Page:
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Graphical Flourishes From Newsprint Altitude

lubitz bea

For those with a little time and inclination to go beyond Powerpoint graph wizards.

Via a tragedy you don’t want to believe happened.

So Germanwings co-pilot Andreas Lubitz plunged 150 to death over the Alps, en route from Barcelona to Dusseldorf.

The French investigators (BEA) published the graph above in their interim report.

To the watching world’s horror, it shows Lubitz had practised his fatal descent.

Here’s their text, slightly clearer;

lubitz bea text

Whilst the graph holds a degree of aesthetic merit, these markers seem too small for me. And whereas there is a chilling starkness to the lines, I also wondered whether greater focus could have been bought to bear. Details such as the colours chosen and blank background for either timeline and height irked me.

Then I began to see other treatment of this same data.

Many news organisations were fairly faithful to the original presentation. Here’s The Guardian. Even sticking close to the French colours.

lubitz guardian 400

Yet they show the impact of clearer labels all round, especially on the axes, as well as the cheeky grid joining them all together.

Simple tweaks. A definite improvement.

Then I saw the BBC take.

lubitz bbc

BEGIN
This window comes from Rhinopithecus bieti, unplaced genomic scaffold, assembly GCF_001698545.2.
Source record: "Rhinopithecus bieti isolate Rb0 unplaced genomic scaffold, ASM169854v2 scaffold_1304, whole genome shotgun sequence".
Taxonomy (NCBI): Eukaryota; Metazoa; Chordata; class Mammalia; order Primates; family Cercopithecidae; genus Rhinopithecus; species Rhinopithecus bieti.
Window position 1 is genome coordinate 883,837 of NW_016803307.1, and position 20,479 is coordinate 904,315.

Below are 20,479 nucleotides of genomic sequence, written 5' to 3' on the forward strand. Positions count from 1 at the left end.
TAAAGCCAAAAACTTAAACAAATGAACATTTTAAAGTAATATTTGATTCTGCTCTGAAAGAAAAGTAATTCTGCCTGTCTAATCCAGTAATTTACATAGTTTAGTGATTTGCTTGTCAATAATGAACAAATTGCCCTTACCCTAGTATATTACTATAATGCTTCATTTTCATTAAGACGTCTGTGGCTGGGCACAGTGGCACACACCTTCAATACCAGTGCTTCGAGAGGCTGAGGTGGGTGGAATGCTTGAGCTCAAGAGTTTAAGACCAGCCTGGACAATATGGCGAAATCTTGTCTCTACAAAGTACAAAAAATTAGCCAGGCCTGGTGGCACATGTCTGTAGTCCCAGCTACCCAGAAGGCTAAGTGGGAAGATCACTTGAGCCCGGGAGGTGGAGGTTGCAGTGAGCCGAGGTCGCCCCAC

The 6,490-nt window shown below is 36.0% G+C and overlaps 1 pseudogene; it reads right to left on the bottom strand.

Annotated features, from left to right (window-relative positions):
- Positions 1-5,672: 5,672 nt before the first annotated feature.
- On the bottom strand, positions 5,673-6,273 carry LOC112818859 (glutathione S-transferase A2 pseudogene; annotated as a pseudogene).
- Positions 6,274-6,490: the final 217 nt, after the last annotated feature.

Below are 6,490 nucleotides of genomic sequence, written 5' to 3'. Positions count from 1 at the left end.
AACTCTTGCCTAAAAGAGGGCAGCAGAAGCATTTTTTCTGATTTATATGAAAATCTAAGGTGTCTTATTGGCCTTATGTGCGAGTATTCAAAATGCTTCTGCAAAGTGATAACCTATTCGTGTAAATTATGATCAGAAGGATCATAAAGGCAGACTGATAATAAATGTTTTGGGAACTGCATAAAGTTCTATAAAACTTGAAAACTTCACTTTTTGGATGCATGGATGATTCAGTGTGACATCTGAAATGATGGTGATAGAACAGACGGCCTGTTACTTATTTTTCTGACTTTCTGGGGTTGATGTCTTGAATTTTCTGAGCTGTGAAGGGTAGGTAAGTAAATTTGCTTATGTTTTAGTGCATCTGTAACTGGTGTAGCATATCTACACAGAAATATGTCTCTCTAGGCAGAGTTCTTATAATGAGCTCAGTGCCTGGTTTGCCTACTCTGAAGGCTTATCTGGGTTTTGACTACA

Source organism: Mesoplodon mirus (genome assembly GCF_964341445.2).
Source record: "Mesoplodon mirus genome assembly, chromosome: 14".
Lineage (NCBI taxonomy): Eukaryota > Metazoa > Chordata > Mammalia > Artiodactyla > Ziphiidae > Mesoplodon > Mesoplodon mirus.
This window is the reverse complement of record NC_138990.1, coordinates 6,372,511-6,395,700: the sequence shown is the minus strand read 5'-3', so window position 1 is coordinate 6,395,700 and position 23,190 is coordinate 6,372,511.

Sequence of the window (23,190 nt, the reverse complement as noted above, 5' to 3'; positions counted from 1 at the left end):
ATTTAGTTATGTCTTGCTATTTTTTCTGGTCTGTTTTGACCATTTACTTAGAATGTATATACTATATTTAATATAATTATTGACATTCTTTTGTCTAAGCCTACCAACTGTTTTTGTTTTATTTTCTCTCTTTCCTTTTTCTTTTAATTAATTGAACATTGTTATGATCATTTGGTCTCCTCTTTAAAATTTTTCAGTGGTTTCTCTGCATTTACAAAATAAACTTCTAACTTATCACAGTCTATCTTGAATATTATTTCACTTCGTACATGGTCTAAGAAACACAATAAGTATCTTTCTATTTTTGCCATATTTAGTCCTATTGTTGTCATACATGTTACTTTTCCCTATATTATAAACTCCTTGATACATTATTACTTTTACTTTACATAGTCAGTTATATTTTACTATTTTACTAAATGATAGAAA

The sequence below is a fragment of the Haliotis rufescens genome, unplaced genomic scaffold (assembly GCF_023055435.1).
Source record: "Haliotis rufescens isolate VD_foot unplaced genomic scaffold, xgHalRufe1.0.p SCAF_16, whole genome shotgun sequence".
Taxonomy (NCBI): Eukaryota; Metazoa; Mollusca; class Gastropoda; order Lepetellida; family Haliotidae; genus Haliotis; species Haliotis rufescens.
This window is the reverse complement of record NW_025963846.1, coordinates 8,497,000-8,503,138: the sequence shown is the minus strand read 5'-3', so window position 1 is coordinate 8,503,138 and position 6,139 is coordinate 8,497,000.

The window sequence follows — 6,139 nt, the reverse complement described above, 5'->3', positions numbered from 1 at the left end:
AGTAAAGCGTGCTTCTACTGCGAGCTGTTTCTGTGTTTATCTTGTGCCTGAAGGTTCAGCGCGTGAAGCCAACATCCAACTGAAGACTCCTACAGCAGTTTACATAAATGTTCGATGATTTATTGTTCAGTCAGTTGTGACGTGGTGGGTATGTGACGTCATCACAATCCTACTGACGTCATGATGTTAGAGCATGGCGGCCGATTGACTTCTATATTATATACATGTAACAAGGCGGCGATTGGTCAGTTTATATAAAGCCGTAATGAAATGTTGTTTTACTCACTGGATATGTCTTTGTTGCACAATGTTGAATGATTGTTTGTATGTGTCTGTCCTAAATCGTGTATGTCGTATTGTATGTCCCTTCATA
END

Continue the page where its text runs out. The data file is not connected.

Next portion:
A dotted line.

Interesting. Shame they left the axes as per the original and the toned down hues don’t quite work for me either.

Then the Germans. Here’s a text-heavy slide version from Bild.

lubitz bild

Any graph that has this much text alongside wouldn’t be my choice for a slide.

Whilst they stick a touch too rigidly to the original, those highlights for where the altimeter hits the ground do catch the eye.

Finally I took a pic of what the often excellent Times designers produced.

lubitz thetimes

Their use of colour I do like. Contrasting red and black. And they’re the only ones to ditch the lines for Captain absence. In favour of a shaded area. Less Is More.

They stuck to the original timeline labelling. A bit of a shame. The source credit is possibly in the wrong spot. And I wonder if you could have incorporated the Bild ground’s zero setting somehow. Yet their title bar also works best I feel.

Still, plenty of little flourishes well worth bearing in mind for your next Sales presentation of the numbers that’ll help set you apart.

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